Laura Kuenssberg to receive BAFTA after vowing not to sleep until Corbyn is toppled

John Ranson


Laura Kuenssberg, the BBC’s Political Editor, is to receive a BAFTA for “Special Perseverance” at the annual British Academy Television Awards. The one-off prize is an addition to the usual line up of categories and comes after Kuenssberg made a pledge to colleagues that she is not going to sleep, or even stop talking, until Jeremy Corbyn is removed as leader of the Labour party.

It is thought that a combination of desperation and being completely raddled by lack of sleep could have been behind Kuenssberg’s rather eccentric performance on election night. Regardless of whatever particular issue was under discussion, she seemed to find ways to turn the conversation back towards Corbyn’s leadership credentials.

Of course, Kuenssberg has a track record of this sort of thing and indeed, she very nearly found herself in the running for another BAFTA for a previous piece of work. The contrived on-air resignation of hitherto unknown shadow minister Stephen Doughty apparently came close to making the shortlist for a “Reality and Constructed Factual” award. A BAFTA insider told The Canary:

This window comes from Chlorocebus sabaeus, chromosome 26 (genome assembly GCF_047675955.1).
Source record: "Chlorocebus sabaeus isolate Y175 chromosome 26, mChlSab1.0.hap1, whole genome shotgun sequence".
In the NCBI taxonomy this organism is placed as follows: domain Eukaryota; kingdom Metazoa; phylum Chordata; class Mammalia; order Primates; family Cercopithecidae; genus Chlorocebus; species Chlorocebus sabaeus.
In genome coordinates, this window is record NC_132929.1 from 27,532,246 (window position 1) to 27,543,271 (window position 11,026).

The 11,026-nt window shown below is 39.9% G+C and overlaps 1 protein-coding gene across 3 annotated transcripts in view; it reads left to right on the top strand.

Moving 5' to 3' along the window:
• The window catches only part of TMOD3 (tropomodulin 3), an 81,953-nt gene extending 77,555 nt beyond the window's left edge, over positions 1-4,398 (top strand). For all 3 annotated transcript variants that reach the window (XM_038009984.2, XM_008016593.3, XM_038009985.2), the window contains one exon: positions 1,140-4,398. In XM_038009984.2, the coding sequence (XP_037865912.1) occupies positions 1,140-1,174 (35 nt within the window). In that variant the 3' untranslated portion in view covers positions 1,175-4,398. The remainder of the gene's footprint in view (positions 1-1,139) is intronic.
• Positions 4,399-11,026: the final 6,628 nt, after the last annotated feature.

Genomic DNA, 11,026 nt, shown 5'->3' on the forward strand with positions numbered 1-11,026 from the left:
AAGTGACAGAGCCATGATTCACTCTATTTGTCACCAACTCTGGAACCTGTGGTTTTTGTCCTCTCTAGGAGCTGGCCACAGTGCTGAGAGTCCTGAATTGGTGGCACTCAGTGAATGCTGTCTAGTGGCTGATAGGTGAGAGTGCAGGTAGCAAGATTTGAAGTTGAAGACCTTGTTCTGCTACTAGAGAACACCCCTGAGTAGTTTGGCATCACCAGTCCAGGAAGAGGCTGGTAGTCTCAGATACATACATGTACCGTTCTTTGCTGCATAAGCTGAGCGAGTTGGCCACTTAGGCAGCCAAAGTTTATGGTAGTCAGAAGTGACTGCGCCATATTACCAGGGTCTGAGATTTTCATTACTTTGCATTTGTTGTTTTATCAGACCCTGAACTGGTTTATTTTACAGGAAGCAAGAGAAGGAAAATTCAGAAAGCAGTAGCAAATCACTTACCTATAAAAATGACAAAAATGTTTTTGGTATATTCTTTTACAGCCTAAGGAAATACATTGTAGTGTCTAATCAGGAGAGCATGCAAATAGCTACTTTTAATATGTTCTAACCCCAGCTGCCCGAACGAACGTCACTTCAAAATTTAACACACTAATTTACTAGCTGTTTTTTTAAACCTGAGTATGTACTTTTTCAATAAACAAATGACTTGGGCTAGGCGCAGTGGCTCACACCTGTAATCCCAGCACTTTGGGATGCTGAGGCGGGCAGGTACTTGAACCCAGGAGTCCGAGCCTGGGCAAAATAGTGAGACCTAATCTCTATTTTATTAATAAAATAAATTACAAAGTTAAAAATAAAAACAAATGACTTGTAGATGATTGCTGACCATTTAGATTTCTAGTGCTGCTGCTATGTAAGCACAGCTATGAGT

While the Daily Politics episode was interesting for what it showed us about values at the BBC, we didn’t feel it was quite believable enough. This is a sector where the emotional and intellectual bar has been set quite high by programmes such as Made in Chelsea. I’d personally expect the award to go to I’m A Celebrity… which has much more of a connection with real life.

Kuenssberg is expected to collect her award in person – after all, there’ll be TV cameras there – but with it being a BBC transmission she won’t be able to mention her newly inked sponsorship deal with Red Bull (slogan: “Red Bull helps you stay up forever talking garbled nonsense”). In the highly unlikely event that everything catches up with her and she finally drops off, it’s thought that George Osborne will pick up the trophy on her behalf. Apparently he hasn’t slept since the Millennium celebrations, which would certainly explain a lot.


Featured image via James Wright for The Canary

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